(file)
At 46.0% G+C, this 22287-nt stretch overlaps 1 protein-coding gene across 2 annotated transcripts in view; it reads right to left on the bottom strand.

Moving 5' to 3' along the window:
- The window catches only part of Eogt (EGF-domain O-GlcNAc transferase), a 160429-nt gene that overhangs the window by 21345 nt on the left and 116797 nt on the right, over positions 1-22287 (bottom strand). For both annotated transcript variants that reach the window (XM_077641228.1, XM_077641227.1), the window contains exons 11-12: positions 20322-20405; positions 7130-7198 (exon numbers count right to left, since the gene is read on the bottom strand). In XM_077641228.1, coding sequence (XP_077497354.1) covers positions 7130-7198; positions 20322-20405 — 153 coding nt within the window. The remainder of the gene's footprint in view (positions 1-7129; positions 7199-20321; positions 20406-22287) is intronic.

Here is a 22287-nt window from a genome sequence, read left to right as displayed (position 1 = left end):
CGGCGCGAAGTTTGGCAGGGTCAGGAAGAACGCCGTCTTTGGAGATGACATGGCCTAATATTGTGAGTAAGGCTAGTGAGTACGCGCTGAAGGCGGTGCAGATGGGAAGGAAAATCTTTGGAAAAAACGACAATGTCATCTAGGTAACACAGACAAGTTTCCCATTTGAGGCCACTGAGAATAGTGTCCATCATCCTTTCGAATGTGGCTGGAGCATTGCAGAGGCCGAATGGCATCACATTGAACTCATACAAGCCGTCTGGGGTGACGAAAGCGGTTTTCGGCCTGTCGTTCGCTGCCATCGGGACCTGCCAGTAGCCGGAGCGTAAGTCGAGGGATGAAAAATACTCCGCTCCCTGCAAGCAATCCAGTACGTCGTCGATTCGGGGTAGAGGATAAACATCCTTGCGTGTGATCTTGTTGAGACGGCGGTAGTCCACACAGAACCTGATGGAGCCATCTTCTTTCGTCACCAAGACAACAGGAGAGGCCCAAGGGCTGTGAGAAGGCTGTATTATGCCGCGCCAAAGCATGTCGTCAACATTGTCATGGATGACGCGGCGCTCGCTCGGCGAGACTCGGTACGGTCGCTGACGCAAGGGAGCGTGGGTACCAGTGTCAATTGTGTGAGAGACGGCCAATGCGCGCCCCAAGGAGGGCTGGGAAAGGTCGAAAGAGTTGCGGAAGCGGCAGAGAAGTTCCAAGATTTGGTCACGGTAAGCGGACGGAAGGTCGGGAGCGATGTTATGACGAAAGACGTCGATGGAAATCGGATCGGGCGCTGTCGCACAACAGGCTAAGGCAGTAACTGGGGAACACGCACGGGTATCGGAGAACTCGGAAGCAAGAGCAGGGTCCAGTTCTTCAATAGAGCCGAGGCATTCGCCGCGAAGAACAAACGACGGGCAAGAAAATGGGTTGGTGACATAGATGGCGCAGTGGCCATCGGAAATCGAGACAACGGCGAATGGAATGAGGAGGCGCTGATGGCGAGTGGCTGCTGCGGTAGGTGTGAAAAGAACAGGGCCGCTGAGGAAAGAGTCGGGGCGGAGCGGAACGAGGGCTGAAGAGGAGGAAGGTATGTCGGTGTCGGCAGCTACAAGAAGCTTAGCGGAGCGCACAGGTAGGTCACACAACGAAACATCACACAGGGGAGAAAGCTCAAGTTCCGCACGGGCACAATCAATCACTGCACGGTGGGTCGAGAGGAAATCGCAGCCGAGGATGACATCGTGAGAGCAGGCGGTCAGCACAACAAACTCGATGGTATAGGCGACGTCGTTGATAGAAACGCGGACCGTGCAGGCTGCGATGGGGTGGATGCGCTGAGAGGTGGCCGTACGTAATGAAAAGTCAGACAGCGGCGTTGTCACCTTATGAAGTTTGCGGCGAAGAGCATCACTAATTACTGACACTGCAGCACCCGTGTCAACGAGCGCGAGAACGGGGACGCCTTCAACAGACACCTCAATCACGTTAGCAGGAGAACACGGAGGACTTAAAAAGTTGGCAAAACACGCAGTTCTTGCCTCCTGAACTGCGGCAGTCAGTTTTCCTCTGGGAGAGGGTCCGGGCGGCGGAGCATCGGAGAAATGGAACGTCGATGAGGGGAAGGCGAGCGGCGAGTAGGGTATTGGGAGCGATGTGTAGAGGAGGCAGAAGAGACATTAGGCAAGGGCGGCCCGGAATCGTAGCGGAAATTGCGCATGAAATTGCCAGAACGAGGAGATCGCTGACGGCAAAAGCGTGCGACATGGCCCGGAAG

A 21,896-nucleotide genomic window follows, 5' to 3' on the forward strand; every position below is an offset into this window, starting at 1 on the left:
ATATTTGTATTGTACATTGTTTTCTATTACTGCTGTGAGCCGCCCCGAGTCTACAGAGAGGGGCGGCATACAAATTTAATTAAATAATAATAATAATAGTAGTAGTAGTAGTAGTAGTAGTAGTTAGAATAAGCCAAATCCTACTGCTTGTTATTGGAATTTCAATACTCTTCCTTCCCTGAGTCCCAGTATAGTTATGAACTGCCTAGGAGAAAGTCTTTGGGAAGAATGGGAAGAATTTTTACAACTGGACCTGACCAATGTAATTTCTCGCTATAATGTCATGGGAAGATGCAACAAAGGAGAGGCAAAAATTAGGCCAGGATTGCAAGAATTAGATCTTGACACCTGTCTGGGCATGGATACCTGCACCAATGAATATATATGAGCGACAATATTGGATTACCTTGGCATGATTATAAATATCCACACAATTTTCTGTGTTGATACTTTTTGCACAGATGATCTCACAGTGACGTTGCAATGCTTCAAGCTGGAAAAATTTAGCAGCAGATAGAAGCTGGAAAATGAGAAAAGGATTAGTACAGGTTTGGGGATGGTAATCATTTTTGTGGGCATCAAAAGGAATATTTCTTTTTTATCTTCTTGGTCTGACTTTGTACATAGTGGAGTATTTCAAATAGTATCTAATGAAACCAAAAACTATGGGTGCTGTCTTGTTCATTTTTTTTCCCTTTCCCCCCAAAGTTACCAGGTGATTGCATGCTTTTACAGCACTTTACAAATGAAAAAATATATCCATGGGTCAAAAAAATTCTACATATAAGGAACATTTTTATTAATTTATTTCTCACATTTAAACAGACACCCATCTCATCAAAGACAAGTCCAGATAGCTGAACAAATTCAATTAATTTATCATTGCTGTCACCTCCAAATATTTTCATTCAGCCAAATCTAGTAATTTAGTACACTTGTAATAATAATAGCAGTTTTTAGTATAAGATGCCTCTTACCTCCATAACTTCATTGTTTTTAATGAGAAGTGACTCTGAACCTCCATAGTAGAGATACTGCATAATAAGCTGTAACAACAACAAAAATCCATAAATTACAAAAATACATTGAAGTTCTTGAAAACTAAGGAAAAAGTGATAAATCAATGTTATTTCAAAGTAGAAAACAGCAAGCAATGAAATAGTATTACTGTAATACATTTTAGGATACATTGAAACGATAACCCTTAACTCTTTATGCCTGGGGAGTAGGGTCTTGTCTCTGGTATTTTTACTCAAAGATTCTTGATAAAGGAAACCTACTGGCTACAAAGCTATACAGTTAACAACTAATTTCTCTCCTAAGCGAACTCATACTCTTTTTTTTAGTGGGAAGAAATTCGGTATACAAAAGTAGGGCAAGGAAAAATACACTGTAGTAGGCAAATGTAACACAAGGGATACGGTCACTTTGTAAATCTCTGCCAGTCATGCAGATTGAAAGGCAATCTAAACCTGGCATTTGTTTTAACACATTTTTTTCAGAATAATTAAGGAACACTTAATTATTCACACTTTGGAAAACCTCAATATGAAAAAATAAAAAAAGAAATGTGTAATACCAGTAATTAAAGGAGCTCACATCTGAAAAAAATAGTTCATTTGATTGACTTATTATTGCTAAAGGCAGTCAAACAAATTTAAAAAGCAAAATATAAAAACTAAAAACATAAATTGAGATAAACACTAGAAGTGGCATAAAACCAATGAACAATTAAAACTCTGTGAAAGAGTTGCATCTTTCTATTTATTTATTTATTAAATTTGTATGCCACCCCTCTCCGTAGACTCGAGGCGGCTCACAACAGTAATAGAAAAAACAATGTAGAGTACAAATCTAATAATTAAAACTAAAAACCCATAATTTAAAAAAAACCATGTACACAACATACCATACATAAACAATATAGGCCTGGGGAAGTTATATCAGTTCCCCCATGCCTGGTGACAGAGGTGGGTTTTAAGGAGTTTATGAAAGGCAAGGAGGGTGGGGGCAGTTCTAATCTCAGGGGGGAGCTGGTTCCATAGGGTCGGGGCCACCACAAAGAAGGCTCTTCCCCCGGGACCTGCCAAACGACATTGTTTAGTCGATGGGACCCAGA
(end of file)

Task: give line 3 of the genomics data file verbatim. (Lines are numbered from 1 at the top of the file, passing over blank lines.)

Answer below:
- The window catches only part of Eogt (EGF-domain O-GlcNAc transferase), a 160429-nt gene that overhangs the window by 21345 nt on the left and 116797 nt on the right, over positions 1-22287 (bottom strand). For both annotated transcript variants that reach the window (XM_077641228.1, XM_077641227.1), the window contains exons 11-12: positions 20322-20405; positions 7130-7198 (exon numbers count right to left, since the gene is read on the bottom strand). In XM_077641228.1, coding sequence (XP_077497354.1) covers positions 7130-7198; positions 20322-20405 — 153 coding nt within the window. The remainder of the gene's footprint in view (positions 1-7129; positions 7199-20321; positions 20406-22287) is intronic.